When my husband Terry played his trumpet for the two Easter worship services in our church this past Sunday, he played “The Holy City.” It’s an old standard and it does have words but few people know them because not only has the music kind of faded into history, it has usually been played instrumentally so that there has been no need to learn the words. Suffice it to say that they tell the story of Holy Week, from Palm Sunday to Easter. Terry has played “The Holy City” on Easter in worship services in many churches through the years. I can remember seeing the pride in his mother’s always peaceful face as she watched and listened to him play that piece in particular.
Terry is a really fine musician. Music was not his major in college nor did he pursue it in his graduate studies. In some ways, he is like so many of us who started playing an instrument when we were in elementary school, maybe continuing through our junior high and high school years. But then we shoved the instrument and the music aside as we went on to other priorities. Most of us regret that now.
But Terry was different. He started playing in 4th grade an old, used cornet that he bought for $100 of his “pig money” (4-H pigs). He took lessons locally from teachers in nearby Flandreau and Egan, S.D. When he reached the age of 16, his parents bought him a brand new King Silver Sonic Cornet. They shelled out $350 for it and that was a lot of money for a couple of South Dakota sharecroppers. But they must have seen the potential their son held because they also invested in lessons for him; lessons from a music professor at South Dakota State College (now University). He developed his expertise and played especially in church worship services.
Just a word about the King Silver Sonic. That was a line of instruments produced by the H.N. White Company of Cleveland, Ohio. Famous trumpeter Harry James played a King (although probably not a Silver Sonic). They were fine instruments and those produced in the factory in the early 1960s were probably the last of what are regarded to be among the best brass instruments made at the time.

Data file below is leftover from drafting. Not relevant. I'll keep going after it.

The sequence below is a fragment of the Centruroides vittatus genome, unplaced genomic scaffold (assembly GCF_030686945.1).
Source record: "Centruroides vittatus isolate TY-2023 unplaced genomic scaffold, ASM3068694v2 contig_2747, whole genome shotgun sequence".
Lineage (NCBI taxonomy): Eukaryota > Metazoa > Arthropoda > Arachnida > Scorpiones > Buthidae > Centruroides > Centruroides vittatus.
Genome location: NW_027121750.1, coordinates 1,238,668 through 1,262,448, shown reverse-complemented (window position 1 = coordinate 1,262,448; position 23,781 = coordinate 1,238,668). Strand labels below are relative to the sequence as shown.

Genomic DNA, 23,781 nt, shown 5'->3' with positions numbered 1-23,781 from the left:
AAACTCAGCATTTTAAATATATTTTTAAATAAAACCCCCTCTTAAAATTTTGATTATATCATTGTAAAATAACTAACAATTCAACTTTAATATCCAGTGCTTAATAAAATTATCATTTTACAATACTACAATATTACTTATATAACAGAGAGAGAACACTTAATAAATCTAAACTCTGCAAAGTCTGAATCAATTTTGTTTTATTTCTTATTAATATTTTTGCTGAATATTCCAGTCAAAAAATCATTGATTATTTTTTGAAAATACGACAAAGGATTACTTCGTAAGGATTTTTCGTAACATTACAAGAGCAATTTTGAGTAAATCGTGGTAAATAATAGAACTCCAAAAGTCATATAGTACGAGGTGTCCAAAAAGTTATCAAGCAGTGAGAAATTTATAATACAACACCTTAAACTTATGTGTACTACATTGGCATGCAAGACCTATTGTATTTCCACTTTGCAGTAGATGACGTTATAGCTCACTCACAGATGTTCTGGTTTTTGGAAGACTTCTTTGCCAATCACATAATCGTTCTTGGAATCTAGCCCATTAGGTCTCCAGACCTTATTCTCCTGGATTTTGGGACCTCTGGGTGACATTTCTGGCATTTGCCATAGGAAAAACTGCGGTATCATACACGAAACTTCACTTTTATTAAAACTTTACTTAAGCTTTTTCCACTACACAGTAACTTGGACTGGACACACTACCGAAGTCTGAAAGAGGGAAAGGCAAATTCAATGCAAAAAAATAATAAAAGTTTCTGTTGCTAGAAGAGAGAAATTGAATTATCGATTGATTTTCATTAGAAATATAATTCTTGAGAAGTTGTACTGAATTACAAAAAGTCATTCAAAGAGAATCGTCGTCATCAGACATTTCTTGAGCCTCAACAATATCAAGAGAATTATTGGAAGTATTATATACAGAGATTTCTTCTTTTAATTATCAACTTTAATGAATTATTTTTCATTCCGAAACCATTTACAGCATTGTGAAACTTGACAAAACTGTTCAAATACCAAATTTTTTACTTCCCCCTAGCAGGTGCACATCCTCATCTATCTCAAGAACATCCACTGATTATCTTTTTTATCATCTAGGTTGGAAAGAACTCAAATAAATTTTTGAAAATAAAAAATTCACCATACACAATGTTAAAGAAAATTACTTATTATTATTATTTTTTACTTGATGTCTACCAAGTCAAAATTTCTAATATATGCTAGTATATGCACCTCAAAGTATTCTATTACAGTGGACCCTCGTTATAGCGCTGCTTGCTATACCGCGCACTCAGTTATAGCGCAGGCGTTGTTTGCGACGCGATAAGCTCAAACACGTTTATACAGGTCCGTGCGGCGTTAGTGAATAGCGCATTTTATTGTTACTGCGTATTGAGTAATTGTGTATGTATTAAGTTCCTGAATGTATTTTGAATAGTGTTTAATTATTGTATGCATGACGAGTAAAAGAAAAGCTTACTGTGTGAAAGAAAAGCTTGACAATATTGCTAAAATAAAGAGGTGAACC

Now, I never knew the difference between a cornet and a trumpet until I married Terry. I could see a difference in the length and perhaps the shape of the bell, but until I could compare the sounds of the two, I wouldn’t have noticed a difference at all. It is subtle but definitive. My limited knowledge of music leads me to conclude that the sounds of the two could be compared to the different sounds of the violin and viola or the clarinet and oboe. Subtle but definitive.
Terry continued to play that King Silver Sonic cornet through many years, many church services, many band concerts, and the familiar “Taps” at the funerals of soldiers. Its sound continues to be clear and clean and his continued practice has increased his ability.
Off and on through the years I heard Terry express a desire for a trumpet. In the early 2000s, he bought a fine and new Bach Stradivarius. But what he had really been searching for was a King Silver Sonic trumpet that would have been comparable to the cornet his parents bought for him back in the mid-1960s.